20! = 20 * 19 * â€¦ 10 * 9 *â€¦ 3 * 2 * 1

So we know 10 is a factor of 20!

So, we can write the first answer choice like this:

10( 20!/10 + 1)

So the first value is definitely not prime.

Can you try and apply this to the others?

How do we know this is not a prime? is it because the final value will be multiplied by 10?

10( 20!/10 + 1)

@phobia851 thatâ€™s right, in each of the above, we can take the number that is being added as a common out of the bracket, and since it is being multiplied so is a factor.

(20! + 10) = 10(x + 1)

where x = 20 . 19 . 18 . 17 â€¦ . 12 . 11 . 9 . 8 â€¦ . 2 . 1

(20! + 11) = 11(y + 1)

where y = 20 . 19 . 18 . 17 â€¦ . 12 . 10 . 9 . 8 â€¦ . 2 . 1

(20! + 13) = 13(z + 1)

where z = 20 . 19 . 18 . 17 â€¦ 14 . 12 . 11 . 9 . 8 â€¦ . 2 . 1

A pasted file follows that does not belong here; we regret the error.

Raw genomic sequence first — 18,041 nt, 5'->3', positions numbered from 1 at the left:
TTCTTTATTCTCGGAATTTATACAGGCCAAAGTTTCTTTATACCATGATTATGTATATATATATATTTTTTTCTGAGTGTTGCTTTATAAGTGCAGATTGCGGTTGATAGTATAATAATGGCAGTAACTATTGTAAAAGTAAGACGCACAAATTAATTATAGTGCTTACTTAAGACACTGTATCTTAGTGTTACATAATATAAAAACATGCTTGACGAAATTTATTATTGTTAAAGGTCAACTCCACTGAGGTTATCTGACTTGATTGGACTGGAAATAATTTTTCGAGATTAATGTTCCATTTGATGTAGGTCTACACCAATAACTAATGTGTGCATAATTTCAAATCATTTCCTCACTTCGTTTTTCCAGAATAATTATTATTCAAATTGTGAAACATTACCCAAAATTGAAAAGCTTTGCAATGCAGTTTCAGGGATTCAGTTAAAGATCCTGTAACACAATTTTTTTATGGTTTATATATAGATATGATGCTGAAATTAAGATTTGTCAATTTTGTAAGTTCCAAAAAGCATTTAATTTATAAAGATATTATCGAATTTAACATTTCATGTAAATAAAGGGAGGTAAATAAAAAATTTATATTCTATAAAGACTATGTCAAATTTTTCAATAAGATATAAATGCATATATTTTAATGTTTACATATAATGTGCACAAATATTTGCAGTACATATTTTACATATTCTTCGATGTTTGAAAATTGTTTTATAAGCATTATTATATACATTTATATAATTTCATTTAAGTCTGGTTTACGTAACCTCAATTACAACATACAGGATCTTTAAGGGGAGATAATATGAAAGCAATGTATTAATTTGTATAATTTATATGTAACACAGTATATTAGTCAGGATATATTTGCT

So if itâ€™s a prime number greater than the factorial given, would it be a prime in that case? for e.g. would these be primes:

20! + 23 or 20! + 29

Nope, thatâ€™s exactly what this question is testing!

So how can we identify if a number is prime? Im confusedâ€¦

Check out â€śIs it Prime?â€ť on PrepSwift

Thanks, what if we get a number in the form of a factorial similar to the question above and we are asked if these numbers are primes? how would we do that ?

Only 2! is prime.

Everything else is a bunch of integers multiplied together, right?

why would 20! + 23 not be a prime though? 23 isnâ€™t part of 20!

Yeah, 20! + 23 would be prime, but itâ€™s not one of the answer choices